Happy Constitution Day.
Rep. Julio Gonzalez, M.D., J.D.
It's Constitution Day, and I find myself in the most amazing place in the world: The Library of Congress.
In a million years I would have never guessed that I would be at the Library of Congress writing about such a propitious day, but then again, who would have guessed that I would have gone to law school, or that I would have written a book defending that most providential of documents laid out the hands of man? Yet here I am.
Don't get me wrong. I don't find myself in Washington, D.C. merely to visit this most auspicious place with its roots to Thomas Jefferson himself, or to marvel at walls of books that envelope me, although those alone would have been sufficient reasons.
I am in Washington, D.C. on a quest to defend the Constitution and promote it, and only coincidentally does this visit happen to fall on a day that commemorates that most insightful document. For far too long, our nation has taken the immensity of our Constitution and its precepts for granted. The result has been a gradual, but relentless erosion of all the principles we hold so dear. As Mr. Dakota Wood of the Heritage Foundation told me just today, what the Framers did was essentially harness the realities of human nature and use them to form a government.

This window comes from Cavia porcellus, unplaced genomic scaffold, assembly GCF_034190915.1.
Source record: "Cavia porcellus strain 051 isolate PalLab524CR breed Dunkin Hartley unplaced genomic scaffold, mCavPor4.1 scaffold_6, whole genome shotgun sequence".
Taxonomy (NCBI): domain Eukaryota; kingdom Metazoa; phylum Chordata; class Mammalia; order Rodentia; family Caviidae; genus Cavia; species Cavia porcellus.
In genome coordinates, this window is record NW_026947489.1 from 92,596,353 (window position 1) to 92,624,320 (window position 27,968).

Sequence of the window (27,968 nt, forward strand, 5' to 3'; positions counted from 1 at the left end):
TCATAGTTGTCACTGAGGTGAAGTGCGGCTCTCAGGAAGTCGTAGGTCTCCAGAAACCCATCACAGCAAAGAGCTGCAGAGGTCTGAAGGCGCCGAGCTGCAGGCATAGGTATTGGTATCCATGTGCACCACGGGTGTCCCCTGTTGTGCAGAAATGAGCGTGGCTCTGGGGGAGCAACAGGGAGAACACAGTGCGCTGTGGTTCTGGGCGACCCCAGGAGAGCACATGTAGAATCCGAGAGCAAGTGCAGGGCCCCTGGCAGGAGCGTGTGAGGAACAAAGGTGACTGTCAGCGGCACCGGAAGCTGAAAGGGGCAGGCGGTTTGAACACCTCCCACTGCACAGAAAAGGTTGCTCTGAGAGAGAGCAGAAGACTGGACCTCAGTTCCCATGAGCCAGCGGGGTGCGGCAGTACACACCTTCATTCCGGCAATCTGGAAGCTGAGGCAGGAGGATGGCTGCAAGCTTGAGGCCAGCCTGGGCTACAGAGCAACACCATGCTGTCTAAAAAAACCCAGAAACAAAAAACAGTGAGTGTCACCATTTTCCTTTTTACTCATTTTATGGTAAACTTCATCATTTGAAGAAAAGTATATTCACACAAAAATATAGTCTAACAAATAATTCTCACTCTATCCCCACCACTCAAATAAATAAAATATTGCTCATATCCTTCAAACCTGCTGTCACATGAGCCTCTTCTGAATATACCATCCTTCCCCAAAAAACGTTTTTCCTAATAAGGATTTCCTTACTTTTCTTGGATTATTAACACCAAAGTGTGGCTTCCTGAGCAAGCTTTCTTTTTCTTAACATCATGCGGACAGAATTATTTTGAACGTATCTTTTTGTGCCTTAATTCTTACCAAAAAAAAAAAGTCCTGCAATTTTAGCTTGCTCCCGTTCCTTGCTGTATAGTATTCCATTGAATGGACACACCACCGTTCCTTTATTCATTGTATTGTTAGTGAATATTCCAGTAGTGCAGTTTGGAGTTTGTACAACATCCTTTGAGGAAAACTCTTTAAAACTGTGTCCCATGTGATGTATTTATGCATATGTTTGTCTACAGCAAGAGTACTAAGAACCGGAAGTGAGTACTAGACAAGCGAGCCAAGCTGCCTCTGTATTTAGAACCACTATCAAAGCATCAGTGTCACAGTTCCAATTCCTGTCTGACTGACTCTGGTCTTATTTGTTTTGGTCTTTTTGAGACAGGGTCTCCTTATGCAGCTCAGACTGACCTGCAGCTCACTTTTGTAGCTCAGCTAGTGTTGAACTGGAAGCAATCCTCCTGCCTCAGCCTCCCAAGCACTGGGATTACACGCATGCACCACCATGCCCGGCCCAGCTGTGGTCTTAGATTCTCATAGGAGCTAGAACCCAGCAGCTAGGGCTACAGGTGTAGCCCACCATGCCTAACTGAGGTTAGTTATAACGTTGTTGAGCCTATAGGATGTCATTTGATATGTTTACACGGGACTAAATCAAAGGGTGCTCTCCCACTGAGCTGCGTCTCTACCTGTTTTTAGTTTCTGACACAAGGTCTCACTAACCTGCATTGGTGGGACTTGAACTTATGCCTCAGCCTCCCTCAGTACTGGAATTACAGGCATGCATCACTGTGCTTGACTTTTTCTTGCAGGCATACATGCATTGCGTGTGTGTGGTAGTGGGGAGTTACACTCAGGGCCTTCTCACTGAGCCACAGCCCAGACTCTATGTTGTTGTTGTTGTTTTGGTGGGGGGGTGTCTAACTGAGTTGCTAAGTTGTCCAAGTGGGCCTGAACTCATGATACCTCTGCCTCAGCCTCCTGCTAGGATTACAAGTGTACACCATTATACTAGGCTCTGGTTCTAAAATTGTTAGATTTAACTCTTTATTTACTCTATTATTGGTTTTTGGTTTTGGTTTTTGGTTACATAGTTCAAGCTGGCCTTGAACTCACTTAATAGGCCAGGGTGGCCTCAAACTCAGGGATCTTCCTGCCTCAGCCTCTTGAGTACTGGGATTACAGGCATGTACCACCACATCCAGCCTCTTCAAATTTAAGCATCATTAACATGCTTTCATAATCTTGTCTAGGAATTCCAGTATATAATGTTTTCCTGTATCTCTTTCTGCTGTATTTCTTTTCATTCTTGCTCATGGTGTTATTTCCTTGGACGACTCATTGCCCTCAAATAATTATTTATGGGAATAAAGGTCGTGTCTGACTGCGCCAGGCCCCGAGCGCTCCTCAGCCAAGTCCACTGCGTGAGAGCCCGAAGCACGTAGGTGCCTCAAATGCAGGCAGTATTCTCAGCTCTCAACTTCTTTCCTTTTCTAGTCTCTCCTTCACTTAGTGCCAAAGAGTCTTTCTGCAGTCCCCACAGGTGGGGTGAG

What they got was a wondrous blueprint for a government that is still functional over two centuries later, and that, in short, was the secret to pulling off the greatest miracle of self-governance in human history.
Admittedly, this post is way too short, partly because I recognize that no matter what I write, my musings would not do the topic justice, but more importantly because there is so much more work to be done. So, I will leave you for now, but with a guarantee that I will be back with more.
May God bless our great nation.
Dr. Julio Gonzalez is an orthopaedic surgeon and lawyer living in Venice, Florida. He is the author of The Federalist Pages and serves in the Florida House of Representatives. He can be reached through www.thefederalistpages.comto arrange a lecture or book signing.